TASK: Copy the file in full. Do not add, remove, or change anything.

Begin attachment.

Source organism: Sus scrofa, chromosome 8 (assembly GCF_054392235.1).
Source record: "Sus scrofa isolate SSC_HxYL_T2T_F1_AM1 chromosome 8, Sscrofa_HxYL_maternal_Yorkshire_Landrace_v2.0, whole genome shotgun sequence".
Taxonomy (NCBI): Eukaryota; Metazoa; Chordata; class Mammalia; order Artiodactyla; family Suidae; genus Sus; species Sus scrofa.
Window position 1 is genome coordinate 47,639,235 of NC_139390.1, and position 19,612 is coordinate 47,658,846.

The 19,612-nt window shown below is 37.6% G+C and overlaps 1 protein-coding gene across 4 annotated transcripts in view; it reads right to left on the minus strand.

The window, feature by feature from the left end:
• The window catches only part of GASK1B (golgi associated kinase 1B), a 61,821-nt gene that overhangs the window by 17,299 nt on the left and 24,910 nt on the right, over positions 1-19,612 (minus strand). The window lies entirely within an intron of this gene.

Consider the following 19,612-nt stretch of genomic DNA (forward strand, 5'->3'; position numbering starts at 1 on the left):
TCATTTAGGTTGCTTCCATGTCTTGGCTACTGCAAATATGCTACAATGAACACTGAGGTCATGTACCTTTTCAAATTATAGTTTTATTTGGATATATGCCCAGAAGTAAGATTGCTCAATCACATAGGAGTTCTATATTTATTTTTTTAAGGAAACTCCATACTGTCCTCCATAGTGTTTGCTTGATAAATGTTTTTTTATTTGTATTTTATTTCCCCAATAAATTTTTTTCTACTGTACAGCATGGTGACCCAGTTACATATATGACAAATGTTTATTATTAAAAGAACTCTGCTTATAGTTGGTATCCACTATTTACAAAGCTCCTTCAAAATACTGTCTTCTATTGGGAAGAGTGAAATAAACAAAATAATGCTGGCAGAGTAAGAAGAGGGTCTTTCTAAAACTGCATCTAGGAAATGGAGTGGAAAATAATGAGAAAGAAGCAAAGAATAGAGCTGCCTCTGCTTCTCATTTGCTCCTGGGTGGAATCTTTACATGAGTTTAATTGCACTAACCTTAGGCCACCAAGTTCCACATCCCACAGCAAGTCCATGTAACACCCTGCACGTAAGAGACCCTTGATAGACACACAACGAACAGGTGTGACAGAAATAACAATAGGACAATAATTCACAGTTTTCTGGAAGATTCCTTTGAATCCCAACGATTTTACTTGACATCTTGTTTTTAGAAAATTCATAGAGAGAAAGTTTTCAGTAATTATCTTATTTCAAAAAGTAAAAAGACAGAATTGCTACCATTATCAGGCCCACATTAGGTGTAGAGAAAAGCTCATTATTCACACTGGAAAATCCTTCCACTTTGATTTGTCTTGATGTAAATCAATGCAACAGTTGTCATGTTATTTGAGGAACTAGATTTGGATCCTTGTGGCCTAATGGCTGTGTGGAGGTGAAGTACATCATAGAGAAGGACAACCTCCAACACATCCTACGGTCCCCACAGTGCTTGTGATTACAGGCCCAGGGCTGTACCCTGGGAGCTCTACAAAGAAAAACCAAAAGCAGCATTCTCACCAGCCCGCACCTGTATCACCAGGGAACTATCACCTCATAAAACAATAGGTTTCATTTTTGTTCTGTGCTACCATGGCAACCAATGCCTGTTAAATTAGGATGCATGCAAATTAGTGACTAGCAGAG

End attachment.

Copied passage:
Source organism: Sus scrofa, chromosome 8 (assembly GCF_054392235.1).
Source record: "Sus scrofa isolate SSC_HxYL_T2T_F1_AM1 chromosome 8, Sscrofa_HxYL_maternal_Yorkshire_Landrace_v2.0, whole genome shotgun sequence".
Taxonomy (NCBI): Eukaryota; Metazoa; Chordata; class Mammalia; order Artiodactyla; family Suidae; genus Sus; species Sus scrofa.
Window position 1 is genome coordinate 47,639,235 of NC_139390.1, and position 19,612 is coordinate 47,658,846.

The 19,612-nt window shown below is 37.6% G+C and overlaps 1 protein-coding gene across 4 annotated transcripts in view; it reads right to left on the minus strand.

The window, feature by feature from the left end:
• The window catches only part of GASK1B (golgi associated kinase 1B), a 61,821-nt gene that overhangs the window by 17,299 nt on the left and 24,910 nt on the right, over positions 1-19,612 (minus strand). The window lies entirely within an intron of this gene.

Consider the following 19,612-nt stretch of genomic DNA (forward strand, 5'->3'; position numbering starts at 1 on the left):
TCATTTAGGTTGCTTCCATGTCTTGGCTACTGCAAATATGCTACAATGAACACTGAGGTCATGTACCTTTTCAAATTATAGTTTTATTTGGATATATGCCCAGAAGTAAGATTGCTCAATCACATAGGAGTTCTATATTTATTTTTTTAAGGAAACTCCATACTGTCCTCCATAGTGTTTGCTTGATAAATGTTTTTTTATTTGTATTTTATTTCCCCAATAAATTTTTTTCTACTGTACAGCATGGTGACCCAGTTACATATATGACAAATGTTTATTATTAAAAGAACTCTGCTTATAGTTGGTATCCACTATTTACAAAGCTCCTTCAAAATACTGTCTTCTATTGGGAAGAGTGAAATAAACAAAATAATGCTGGCAGAGTAAGAAGAGGGTCTTTCTAAAACTGCATCTAGGAAATGGAGTGGAAAATAATGAGAAAGAAGCAAAGAATAGAGCTGCCTCTGCTTCTCATTTGCTCCTGGGTGGAATCTTTACATGAGTTTAATTGCACTAACCTTAGGCCACCAAGTTCCACATCCCACAGCAAGTCCATGTAACACCCTGCACGTAAGAGACCCTTGATAGACACACAACGAACAGGTGTGACAGAAATAACAATAGGACAATAATTCACAGTTTTCTGGAAGATTCCTTTGAATCCCAACGATTTTACTTGACATCTTGTTTTTAGAAAATTCATAGAGAGAAAGTTTTCAGTAATTATCTTATTTCAAAAAGTAAAAAGACAGAATTGCTACCATTATCAGGCCCACATTAGGTGTAGAGAAAAGCTCATTATTCACACTGGAAAATCCTTCCACTTTGATTTGTCTTGATGTAAATCAATGCAACAGTTGTCATGTTATTTGAGGAACTAGATTTGGATCCTTGTGGCCTAATGGCTGTGTGGAGGTGAAGTACATCATAGAGAAGGACAACCTCCAACACATCCTACGGTCCCCACAGTGCTTGTGATTACAGGCCCAGGGCTGTACCCTGGGAGCTCTACAAAGAAAAACCAAAAGCAGCATTCTCACCAGCCCGCACCTGTATCACCAGGGAACTATCACCTCATAAAACAATAGGTTTCATTTTTGTTCTGTGCTACCATGGCAACCAATGCCTGTTAAATTAGGATGCATGCAAATTAGTGACTAGCAGAG